LAWRENCE — Engineers from the University of Kansas School of Engineering and the Center for the Remote Sensing of Ice Sheets (CReSIS) right now are flying a specially equipped Cessna 172 over the Black Hills of South Dakota. It’s a new effort to use airborne radar to measure snow depths and predict how much melting water will fill area streams and rivers.
“We’ve largely only used this radar in Arctic and Antarctic regions — so it’s a new application of the radar to see if it works over highly vegetated areas such as the Black Hills,” said lead researcher Emily Arnold, assistant professor of aerospace engineering at KU. “Josh Roundy in KU civil engineering then is going to use these measurements and try to incorporate them into hydrological models to see if we can better measure and predict how the melting snow will affect the amount of water that’s then flowing into the streams and rivers in the region.”
Supported by a $500,000 grant from the National Oceanographic and Atmospheric Administration (NOAA), the KU Cessna employs a radar specially designed by CReSIS to test spatially continuous measurements of snow depth.
The flights will continue for roughly the next two weeks and can be tracked in real-time via free flight-tracking sites like flightaware.com. The aircraft’s tail number is N1KU.
“We’ve budgeted to be out there for two weeks,” Arnold said. “We will fly around 40 hours, but if it snows, we can’t fly — so we budget for extra days that are going to be down days due to snow when we can’t actually fly, so it’ll be anywhere from 10 to 14 days.”
Garmin has donated new equipment to the KU Cessna to make sure the aircraft is in compliance with updated requirements of the Federal Aviation Administration.
“It’s part of the ADS-B transponder,” Arnold said. “The FAA is revitalizing aviation, and all aircraft are required now to have one of these transponders as of January 1st of this year. So, if you don’t have this, you can’t fly your aircraft. So that’s why it was so important that we were able to get this from Garmin. Basically, it broadcasts your signal as the airplane flies and allows other aircraft to see you. It’s a means for increased safety — now aircraft can see each other flying. Without Garmin’s donation, we would have been in a tough spot to get the aircraft ready in time.”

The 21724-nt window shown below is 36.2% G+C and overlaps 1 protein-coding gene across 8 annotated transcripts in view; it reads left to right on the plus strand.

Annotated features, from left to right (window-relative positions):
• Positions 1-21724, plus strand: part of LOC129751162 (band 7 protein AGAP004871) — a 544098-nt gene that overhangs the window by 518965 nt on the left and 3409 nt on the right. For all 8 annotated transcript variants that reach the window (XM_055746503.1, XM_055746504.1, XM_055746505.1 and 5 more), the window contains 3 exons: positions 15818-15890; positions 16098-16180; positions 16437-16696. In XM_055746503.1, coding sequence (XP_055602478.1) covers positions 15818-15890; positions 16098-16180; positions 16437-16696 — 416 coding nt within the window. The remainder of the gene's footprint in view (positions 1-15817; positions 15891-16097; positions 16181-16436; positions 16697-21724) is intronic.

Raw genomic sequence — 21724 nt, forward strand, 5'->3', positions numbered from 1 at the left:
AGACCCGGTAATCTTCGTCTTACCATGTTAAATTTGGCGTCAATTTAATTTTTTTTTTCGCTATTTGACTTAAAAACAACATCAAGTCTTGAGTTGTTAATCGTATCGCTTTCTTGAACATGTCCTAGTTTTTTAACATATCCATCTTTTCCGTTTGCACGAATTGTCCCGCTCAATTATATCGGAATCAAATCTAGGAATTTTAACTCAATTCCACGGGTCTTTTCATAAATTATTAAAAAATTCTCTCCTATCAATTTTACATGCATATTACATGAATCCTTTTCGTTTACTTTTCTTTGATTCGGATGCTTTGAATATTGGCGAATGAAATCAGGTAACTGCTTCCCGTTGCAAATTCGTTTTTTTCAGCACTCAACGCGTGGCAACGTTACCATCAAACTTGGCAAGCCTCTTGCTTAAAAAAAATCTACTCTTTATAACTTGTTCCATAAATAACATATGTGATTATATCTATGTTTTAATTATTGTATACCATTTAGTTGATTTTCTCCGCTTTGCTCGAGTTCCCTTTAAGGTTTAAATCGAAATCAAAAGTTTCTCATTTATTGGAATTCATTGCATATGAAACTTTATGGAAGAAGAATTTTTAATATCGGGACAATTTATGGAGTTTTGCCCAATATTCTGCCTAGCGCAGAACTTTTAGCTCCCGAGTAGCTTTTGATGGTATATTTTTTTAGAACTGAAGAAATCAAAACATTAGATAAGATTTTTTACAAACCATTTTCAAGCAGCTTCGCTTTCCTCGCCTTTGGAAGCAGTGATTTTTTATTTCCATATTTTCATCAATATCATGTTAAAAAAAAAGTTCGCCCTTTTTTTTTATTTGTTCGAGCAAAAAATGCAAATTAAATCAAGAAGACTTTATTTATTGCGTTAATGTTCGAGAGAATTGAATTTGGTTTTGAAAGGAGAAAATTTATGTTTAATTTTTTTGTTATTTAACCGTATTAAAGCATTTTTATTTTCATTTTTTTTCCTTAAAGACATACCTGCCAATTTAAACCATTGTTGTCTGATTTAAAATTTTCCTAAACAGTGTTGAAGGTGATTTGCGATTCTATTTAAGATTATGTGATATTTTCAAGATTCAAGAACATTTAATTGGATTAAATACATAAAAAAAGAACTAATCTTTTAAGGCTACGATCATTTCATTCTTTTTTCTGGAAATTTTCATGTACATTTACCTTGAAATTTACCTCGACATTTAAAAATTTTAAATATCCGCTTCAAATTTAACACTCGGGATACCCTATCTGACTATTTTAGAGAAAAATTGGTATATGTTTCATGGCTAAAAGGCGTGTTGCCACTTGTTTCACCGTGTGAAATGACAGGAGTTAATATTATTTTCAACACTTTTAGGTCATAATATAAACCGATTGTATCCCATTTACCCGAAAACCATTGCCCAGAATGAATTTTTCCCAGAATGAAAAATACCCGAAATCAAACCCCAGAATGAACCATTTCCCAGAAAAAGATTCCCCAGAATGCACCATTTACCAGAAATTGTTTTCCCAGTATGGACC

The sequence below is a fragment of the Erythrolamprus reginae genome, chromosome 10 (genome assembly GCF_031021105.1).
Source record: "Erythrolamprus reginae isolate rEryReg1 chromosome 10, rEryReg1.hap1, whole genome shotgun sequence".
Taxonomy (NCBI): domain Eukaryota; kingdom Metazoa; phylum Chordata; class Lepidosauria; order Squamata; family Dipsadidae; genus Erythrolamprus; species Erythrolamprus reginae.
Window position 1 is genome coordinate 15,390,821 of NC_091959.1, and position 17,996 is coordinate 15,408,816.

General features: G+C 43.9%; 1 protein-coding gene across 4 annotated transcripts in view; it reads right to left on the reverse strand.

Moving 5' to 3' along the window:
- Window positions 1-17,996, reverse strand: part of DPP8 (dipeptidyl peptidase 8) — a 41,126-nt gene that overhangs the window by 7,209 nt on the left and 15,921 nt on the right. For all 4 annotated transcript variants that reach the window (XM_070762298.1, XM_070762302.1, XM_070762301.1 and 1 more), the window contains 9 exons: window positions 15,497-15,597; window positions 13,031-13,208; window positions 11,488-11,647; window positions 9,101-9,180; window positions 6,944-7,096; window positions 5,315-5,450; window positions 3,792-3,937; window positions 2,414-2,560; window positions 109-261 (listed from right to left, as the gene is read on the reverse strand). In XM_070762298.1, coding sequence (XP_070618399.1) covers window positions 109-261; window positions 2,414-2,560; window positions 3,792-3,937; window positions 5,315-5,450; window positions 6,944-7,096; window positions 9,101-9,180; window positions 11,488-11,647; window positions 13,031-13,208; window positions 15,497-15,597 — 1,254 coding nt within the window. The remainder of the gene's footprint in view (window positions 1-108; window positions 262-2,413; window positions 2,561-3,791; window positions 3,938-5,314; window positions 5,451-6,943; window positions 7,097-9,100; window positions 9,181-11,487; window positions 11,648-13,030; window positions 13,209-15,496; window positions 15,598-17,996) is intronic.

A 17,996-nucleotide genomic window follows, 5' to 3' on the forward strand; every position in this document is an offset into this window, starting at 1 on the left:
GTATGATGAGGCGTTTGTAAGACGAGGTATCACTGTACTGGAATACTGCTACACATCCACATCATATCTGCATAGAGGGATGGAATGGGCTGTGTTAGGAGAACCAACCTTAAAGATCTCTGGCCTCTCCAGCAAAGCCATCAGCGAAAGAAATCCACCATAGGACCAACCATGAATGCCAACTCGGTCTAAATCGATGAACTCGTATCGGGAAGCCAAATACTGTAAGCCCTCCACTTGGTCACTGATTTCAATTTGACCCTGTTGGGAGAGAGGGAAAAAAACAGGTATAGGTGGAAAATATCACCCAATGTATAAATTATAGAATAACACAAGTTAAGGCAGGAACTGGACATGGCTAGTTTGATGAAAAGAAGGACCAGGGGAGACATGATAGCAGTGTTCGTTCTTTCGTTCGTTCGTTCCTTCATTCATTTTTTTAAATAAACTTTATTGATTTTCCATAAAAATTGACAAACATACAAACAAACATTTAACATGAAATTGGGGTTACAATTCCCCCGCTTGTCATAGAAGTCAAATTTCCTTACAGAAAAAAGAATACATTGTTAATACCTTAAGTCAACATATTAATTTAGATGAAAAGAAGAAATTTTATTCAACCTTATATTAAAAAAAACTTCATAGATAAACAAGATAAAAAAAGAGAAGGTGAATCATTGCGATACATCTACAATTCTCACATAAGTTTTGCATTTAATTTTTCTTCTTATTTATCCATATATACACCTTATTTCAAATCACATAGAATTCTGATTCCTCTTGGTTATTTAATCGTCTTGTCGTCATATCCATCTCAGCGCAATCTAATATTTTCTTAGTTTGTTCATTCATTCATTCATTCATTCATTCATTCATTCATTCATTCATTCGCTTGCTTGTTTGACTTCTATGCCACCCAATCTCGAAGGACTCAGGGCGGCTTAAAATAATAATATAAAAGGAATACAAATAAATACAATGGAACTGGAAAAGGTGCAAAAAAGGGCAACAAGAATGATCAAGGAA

While the Cessna is operated by a three-person crew made up of KU faculty and staff, graduate students have contributed to many aspects of the project underway over the Black Hills.
“Graduate students have helped with the integration of the radar onto the aircraft, and I’ve had grad students do some structural design analysis,” Arnold said. “Because we fly these weird grid patterns that aren’t necessarily the most efficient, we’ve had a student write a program that tracks the pattern and tells us, ‘Okay, here’s the next line that you should go to, and this is going to be your most efficient flight path,’ which is a new system that we’re going to test out on these flights. Given the limited range of the vehicle, it’s actually quite beneficial if you can save 20 minutes in a flight. When your total flight is maybe three hours, it’s actually rather significant.”
The CReSIS Snow Radar used on the flights is a frequency-modulated, continuous-wave system that operates between 2-8 GHz. It's designed for centimeter-scale sounding of snow layering to depths up to 100 meters in west Antarctica. But the mountainous Black Hills feature ponderosa pine forests, meadows and savannah.
“Historically, we’ve always flown our radars from these much larger aircraft as part of these big airborne campaigns — but this is exciting because it’s all of our own vehicles and radars, so it gives us a lot of flexibility to explore new applications,” Arnold said.
At the conclusion of the flights, which overlap federally operated SNOTEL and USGS stream gauges, the snow-depth data will be crunched by Roundy and integrated into basin-scale models using the Weather Research and Forecasting (WRF)-Hydro model framework.
Photo: This specially equipped Cessna 172 is flying over the Black Hills of South Dakota right now using airborne radar to measure snow depths and predict how much melting water will flow into regional streams and rivers. Credit: Courtesy Emily Arnold.